Montana Rep. Rosendale to Seek Reelection After Dropping Senate Campaign

Rep. Matt Rosendale

Montana Republican Rep. Matt Rosendale on Wednesday confirmed that he would seek reelection in the lower chamber after ending a brief Senate campaign to oust Montana Democratic Sen. Jon Tester.

Earlier this month, Rosendale announced his Senate bid, hoping for a rematch after losing to Tester in 2018. He ended the campaign within a week, however, as former President Donald Trump and Senate leadership largely lined up behind businessman Tim Sheehy for the party nod.

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The Same Successful Reforms From the ‘VA Accountability Act’ Could Apply to Rest of Government if MERIT Act Passes

Barry Loudermilk, David Perdue

By Natalia Castro   Labor Day – coming up on September 3rd – presents a pivotal opportunity for Members of Congress. As members of the House return from recess and just eight weeks before midterms, representatives can show their support for American workers by passing bipartisan civil service reform. In the first year of this Congress, passing bipartisan Veterans Affairs legislation did not just rally public support; it improved the agency significantly. Passing the MERIT Act can do the same for the rest of the federal workforce, setting Congress on a strong trajectory for the second half of Trump’s first term. The VA Accountability and Whistleblower Protection Act passed with such overwhelming support it only required a voice vote in the Senate. In the House, it passed 368-55. Following the passage of this legislation, which provides management with expedited removal processes for poor performing employees, firings within the agency rose by 26 percent. This VA reform represented a bipartisan achievement that was praised across the aisle. Montana Democratic Senator Jon Tester helped push the bill alongside Florida Republican Marco Rubio. At the time, Tester explained, “This bill will crack down on bad employees who jeopardize veterans’ health care while also protecting the hardworking folks…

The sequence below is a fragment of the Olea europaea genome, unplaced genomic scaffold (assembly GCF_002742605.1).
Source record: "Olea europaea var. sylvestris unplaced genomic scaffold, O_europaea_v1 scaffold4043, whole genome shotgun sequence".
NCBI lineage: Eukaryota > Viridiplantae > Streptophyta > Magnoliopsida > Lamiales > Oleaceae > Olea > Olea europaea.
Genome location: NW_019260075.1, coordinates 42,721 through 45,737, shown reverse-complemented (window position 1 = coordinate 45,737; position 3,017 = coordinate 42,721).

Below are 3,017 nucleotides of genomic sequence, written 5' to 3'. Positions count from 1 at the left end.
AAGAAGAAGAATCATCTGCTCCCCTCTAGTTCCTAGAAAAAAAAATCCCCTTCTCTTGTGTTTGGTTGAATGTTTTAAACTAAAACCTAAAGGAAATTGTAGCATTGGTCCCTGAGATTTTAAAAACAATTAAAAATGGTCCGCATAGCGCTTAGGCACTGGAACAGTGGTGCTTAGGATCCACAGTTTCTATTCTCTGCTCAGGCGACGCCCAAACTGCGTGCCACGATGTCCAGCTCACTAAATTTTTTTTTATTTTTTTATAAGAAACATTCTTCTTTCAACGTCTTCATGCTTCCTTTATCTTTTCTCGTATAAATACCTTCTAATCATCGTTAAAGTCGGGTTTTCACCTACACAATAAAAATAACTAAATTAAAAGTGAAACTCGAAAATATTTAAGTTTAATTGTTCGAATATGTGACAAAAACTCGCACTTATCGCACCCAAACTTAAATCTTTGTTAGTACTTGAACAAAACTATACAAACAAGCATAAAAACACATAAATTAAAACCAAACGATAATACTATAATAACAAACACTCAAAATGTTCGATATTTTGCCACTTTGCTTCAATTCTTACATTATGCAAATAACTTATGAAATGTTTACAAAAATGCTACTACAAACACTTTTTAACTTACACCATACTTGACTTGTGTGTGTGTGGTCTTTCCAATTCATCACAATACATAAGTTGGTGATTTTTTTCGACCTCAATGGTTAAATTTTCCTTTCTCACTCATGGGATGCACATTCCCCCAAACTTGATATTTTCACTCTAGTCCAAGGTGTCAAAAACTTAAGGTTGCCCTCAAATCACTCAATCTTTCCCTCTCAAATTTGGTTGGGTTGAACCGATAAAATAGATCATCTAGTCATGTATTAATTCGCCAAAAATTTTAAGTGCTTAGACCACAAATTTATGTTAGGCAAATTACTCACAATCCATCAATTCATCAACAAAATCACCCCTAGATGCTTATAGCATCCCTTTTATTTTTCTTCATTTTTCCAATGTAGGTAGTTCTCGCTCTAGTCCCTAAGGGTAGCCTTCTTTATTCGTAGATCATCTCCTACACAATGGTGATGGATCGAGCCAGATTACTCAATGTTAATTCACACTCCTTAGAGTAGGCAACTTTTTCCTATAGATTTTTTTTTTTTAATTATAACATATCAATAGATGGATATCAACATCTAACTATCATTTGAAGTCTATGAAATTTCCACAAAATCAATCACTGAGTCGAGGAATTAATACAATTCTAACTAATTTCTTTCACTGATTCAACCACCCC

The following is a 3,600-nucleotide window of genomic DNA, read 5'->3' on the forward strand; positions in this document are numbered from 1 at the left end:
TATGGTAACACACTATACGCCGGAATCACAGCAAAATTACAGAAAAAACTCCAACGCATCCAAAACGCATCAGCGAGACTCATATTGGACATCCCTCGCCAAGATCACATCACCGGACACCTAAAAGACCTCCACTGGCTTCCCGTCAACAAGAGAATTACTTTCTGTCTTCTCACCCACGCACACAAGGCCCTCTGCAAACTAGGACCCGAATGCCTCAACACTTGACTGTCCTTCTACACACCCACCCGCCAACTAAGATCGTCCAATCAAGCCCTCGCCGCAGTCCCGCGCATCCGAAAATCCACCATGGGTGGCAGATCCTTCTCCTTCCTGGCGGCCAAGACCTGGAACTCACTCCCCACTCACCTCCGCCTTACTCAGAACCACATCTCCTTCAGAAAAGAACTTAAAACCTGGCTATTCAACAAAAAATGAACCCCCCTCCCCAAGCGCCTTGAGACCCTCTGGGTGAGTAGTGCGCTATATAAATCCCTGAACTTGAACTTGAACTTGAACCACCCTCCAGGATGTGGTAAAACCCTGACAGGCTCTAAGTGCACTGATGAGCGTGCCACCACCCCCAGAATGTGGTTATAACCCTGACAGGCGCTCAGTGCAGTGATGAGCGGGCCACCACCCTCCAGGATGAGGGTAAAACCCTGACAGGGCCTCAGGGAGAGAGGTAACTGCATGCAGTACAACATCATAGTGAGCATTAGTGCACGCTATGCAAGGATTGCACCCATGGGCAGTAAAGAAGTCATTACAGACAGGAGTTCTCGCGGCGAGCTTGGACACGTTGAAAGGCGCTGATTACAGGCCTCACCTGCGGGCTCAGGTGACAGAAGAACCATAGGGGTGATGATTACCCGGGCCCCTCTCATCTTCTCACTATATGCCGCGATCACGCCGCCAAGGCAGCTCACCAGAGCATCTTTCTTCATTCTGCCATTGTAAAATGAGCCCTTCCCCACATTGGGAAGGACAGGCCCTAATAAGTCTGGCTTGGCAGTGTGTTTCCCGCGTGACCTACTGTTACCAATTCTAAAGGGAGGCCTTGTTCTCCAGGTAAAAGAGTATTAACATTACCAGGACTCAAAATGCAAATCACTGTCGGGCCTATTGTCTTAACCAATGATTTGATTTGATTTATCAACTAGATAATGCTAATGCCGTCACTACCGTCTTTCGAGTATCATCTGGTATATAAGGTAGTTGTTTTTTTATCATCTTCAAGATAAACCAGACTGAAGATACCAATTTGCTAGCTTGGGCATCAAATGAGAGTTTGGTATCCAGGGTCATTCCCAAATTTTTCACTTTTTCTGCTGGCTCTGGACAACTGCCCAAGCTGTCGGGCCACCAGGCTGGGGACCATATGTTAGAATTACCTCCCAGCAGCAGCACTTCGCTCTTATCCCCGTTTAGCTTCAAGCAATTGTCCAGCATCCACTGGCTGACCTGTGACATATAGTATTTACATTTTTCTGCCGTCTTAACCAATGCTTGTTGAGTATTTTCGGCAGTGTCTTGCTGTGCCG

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Mark Meadows: Paul Ryan Could Lose Speakership Over Immigration Fight

The chairman of the largest conservative caucus in the House said Wednesday that House Speaker Paul D. Ryan could lose his speakership if he bungles the immigration debate. Rep. Mark Meadows, who leads the Freedom Caucus and the Republican Study Committee, said there are ongoing conversations about new leadership in the House that aren’t necessarily focused Mr. Ryan, but his handling of the immigration debate will determine his future.

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